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Article 34 ECHR – admissibility of individual applications

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Introduction

 

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Article 34 – Individual applications

The Court may receive applications from any person, non-governmental organisation or group of individuals claiming to be the victim of a violation by one of the High Contracting Parties of the rights set forth in the Convention or the protocols thereto.  The High Contracting Parties undertake not to hinder in any way the effective exercise of this right.

 

Introduction

Article 34 ECHR sets forth criteria for the admissibility of individual applications to the European Court of Human Rights and seeks to ensure that the right to lodge individual applications can be exercised freely.

In the first sentence, requirements which applicants have to meet are laid down. The provision provides that applicants have to claim to be a victim of a violation of rights enshrined in the Convention or one of the protocols to it. Thus, it clarifies that applicants have to be affected by violation of the European Convention on Human Rights. An application cannot be lodged just because someone considers an action of a state or legislation adopted contrary to the European Convention on Human Rights. The admissibility of applications requires that the person submitting it can substantiate that the conduct in question has impacted him; nobody can have the compliance of a law examined abstractly (no actio popularis).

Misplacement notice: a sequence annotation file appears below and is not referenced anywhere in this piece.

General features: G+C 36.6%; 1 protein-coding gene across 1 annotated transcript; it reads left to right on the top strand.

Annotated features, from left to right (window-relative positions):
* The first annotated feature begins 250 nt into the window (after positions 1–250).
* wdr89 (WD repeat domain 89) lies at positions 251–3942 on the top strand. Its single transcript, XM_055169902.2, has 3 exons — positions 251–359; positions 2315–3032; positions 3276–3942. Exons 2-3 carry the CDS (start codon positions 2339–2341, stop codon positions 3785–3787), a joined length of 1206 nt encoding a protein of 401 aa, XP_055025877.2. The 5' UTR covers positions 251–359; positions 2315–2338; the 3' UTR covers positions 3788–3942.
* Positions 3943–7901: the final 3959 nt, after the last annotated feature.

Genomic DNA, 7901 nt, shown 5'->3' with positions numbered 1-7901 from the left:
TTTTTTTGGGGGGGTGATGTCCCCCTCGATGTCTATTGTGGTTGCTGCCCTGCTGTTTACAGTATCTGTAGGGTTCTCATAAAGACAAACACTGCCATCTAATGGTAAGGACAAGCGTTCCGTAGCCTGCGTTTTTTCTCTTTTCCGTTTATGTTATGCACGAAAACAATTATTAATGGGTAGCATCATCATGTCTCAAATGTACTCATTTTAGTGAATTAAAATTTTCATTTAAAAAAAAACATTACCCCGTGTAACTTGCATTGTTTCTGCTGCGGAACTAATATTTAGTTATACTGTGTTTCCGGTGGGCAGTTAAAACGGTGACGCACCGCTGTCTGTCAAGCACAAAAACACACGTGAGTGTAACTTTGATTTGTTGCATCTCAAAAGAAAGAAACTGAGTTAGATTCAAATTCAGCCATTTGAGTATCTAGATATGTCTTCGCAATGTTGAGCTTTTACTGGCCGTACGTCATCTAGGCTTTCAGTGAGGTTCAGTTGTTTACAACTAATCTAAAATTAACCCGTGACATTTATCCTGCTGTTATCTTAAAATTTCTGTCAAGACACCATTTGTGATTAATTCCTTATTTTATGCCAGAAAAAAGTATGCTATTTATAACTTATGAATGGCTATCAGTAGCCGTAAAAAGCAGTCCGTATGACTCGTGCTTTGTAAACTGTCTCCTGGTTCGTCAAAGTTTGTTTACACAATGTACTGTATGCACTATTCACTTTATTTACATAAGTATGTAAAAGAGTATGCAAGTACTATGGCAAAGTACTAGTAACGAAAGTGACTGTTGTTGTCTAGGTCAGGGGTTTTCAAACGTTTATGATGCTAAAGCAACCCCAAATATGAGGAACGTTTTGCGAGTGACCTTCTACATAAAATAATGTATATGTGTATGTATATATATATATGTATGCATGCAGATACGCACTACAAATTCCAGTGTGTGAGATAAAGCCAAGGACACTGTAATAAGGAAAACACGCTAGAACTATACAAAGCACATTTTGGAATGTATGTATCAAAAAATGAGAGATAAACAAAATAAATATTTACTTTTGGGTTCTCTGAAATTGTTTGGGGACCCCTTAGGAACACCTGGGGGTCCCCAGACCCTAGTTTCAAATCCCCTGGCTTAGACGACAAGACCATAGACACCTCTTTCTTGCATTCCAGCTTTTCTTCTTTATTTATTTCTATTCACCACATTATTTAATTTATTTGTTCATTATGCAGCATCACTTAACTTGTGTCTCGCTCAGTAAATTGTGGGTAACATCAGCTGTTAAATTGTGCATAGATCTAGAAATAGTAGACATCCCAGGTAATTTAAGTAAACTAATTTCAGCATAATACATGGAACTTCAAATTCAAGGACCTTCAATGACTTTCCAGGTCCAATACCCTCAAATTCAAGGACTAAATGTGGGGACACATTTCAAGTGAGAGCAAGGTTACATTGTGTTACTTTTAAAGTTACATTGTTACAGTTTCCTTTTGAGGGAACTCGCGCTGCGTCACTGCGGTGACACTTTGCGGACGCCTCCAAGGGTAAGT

The first sentence also provides that applications can only be submitted because of actions or omissions by a state which is party to the Convention which (allegedly) violates rights and freedoms enshrined in the ECHR or one of its protocols. These requirements are logically connected to the mandate of the European Court of Human Rights. The Court is commissioned to ensure that the signatory states comply with the Convention (article 19 ECHR).  Its jurisdiction extends only to states which have acceded to the Convention and to their obligations under the convention. Consequently, it can only be seized with complaints which are based on an alleged failure of signatory states to meet their obligation to secure the rights and fundamental freedoms entrenched in the ECHR.

The second sentence seeks to ensure that the right to individual application is effective. It provides that states must not pose any obstacles to the filing of applications or impede their submission in any way.

 

 

 

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